Do I Need a Privacy Policy or Terms & Conditions on My Website?

do i need a privacy policy or terms & conditions on my website?

When launching your web presence, in addition to ensuring you have content that supports your business and is optimised for SEO, you also want to make sure you have content that protects you and your business.

Whether to add a privacy policy page and/or a terms and conditions page is a question most people have when creating a website. But what are those legalese content pages and do you need to have them on your website?

The short answer is yes!

Continue reading to learn more about privacy policy and terms and conditions, and how to easily add them to your website.

Do I Need a Privacy Policy?

A privacy policy explains to your website visitors how you will handle their private information. In Australia, some businesses are not legally required to have a privacy policy. However, it’s best practice to add one to your website, especially if you’re capturing any information from your website visitors (even just email for a newsletter).

In addition, if you’re conducting business with people in the EU, your website will also have to comply with General Data Protection Regulation or GDPR. Luckily, the requirements for complying with the GDPR and an Australian privacy policy are about the same. We’ll explore them more below.

How to Write a Privacy Policy

Writing a privacy policy isn’t difficult, especially when there are templates available for you to use. However, even if you’re using a template you must make sure your privacy contains the following:

  • Your business name and contact details
  • The type of personal information you plan to collect and store
  • How you will collect a person’s information
  • Why you are collecting the information
  • How you will use and disclose the information
  • How a person can access their information and/or ask for a correction
  • How they can submit a complaint if they feel their information has been mishandled and how you’ll handle their complaint
  • If you are likely to disclose their information outside Australia and, if practical, to which countries

As mentioned above, if you conduct business in the EU, you will also need to make sure you’re GDPR compliant. Again, most of the requirements for a private policy fulfils a GDPR requirement.

However, the main difference is that the GDPR gives your website visitors the “right to be forgotten.” This basically means that your website visitors have the right to request that you delete any and all information you’ve collected from them.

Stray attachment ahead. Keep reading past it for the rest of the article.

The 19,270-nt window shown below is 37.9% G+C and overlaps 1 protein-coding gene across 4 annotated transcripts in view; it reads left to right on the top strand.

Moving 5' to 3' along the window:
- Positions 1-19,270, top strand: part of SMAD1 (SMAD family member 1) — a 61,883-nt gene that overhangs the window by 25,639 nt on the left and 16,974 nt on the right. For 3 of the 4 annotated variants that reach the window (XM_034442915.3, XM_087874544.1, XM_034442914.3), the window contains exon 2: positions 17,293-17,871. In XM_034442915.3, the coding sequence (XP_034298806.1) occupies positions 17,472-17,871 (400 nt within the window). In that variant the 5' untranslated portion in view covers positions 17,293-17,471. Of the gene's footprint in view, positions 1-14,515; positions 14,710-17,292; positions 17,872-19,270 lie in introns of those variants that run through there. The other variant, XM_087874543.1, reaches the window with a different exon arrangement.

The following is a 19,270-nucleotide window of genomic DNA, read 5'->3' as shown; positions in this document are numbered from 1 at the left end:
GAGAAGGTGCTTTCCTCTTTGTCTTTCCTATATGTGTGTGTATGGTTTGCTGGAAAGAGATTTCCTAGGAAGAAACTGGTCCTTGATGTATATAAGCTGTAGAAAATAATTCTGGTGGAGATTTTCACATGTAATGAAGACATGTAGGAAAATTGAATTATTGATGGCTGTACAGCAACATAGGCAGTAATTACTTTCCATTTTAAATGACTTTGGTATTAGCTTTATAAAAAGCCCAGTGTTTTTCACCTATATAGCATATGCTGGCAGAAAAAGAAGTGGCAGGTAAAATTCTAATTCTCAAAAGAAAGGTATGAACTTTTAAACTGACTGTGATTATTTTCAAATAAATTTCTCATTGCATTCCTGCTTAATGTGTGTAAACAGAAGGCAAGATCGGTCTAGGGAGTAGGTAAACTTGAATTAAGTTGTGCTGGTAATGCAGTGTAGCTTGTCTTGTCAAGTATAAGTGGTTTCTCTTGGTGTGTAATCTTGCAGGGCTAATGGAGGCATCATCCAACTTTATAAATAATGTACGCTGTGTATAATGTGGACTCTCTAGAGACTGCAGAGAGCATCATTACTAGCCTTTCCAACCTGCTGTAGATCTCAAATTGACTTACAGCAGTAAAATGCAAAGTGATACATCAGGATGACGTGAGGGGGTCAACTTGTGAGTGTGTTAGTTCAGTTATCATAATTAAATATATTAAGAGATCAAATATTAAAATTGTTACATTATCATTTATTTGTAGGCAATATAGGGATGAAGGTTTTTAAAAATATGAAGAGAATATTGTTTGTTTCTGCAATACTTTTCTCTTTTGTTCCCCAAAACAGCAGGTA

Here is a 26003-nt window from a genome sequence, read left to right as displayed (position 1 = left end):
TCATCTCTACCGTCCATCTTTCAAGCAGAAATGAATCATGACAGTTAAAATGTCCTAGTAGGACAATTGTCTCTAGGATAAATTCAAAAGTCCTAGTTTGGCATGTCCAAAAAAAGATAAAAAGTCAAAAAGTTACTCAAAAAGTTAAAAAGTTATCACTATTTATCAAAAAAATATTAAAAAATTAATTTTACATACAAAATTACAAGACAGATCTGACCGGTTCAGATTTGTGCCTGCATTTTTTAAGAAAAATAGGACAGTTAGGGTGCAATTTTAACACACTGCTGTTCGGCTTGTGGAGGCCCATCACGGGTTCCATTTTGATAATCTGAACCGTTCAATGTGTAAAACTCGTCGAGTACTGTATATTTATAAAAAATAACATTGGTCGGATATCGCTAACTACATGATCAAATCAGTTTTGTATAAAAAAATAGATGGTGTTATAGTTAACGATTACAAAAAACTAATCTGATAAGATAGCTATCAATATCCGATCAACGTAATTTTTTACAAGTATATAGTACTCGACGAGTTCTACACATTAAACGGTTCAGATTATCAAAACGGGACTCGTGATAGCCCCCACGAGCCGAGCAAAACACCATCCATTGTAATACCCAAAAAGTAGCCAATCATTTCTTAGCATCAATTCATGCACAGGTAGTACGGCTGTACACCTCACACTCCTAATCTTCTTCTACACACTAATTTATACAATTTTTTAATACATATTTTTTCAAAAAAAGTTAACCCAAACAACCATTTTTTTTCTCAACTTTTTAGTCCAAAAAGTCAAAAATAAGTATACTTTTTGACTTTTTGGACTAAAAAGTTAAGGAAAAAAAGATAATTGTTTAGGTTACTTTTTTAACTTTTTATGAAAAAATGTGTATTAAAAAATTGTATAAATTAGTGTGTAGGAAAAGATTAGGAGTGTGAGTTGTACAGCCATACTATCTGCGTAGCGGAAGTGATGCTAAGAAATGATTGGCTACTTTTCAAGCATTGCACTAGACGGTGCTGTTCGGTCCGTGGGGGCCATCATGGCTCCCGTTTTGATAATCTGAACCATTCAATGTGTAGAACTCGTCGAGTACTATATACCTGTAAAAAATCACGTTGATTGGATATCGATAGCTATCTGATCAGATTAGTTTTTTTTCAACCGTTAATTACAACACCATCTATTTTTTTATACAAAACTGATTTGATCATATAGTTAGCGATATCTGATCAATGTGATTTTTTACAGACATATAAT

To both protect your business and build confidence with your website visitors, you should add both the Australian privacy policy requirements and the GDPR guidelines to your website privacy policy.

Do I Need a Terms and Conditions?

While the privacy policy explains how the website visitor’s information is used and protected by you. The terms and conditions outlines what the website visitor can expect (or not expect) by visiting and/or conducting business on your website.

Though they are not required by law, it’s good practice to add a terms and conditions page to your website. Often, courts will still look at a website’s terms and conditions as a type of contractual agreement between you and your website visitor.

It protects you.

How to Write a Terms and Conditions

Similar to a privacy policy, there are terms and conditions templates you can use to create your terms and conditions content for your website. However, make sure the following is included:

  • Australian consumer law and consumer guarantees
  • Delivery of goods, returns and refunds policy
  • Privacy and a disclaimer for warranties
  • Disclosure of information
  • Your ownership and intellectual property
  • Limiting liability for information and material
  • Limiting liability for third party links
  • The user’s rights and a licence to use the website.

 

I hope this was helpful! To quickly recap, it’s best if you create a privacy policy and a terms and conditions for your website. Evenmore, make sure you create the content or have it created for you by your legal team or legal template, and do not copy it from someone else’s site. Though most of the information may be the same, there are parts of each that will need to be customised to you and your website, plus this document will be subject to copyright by either the company itself or the legal company who drafted the document.

Explore my blog for more helpful website advice!

Disclaimer: This article should be used as information only and not legal advice. If you have specific questions about your website’s privacy policy or terms and conditions needs, you should seek expert legal advice.

Hey, I’m Lillie

I am a website and UX designer based in Brisbane, Australia, but work with women in business worldwide. I am a coffee addict, art and interior design lover and all-round creative. I live with my little family of 3 in our cute little 70’s style bungalow.

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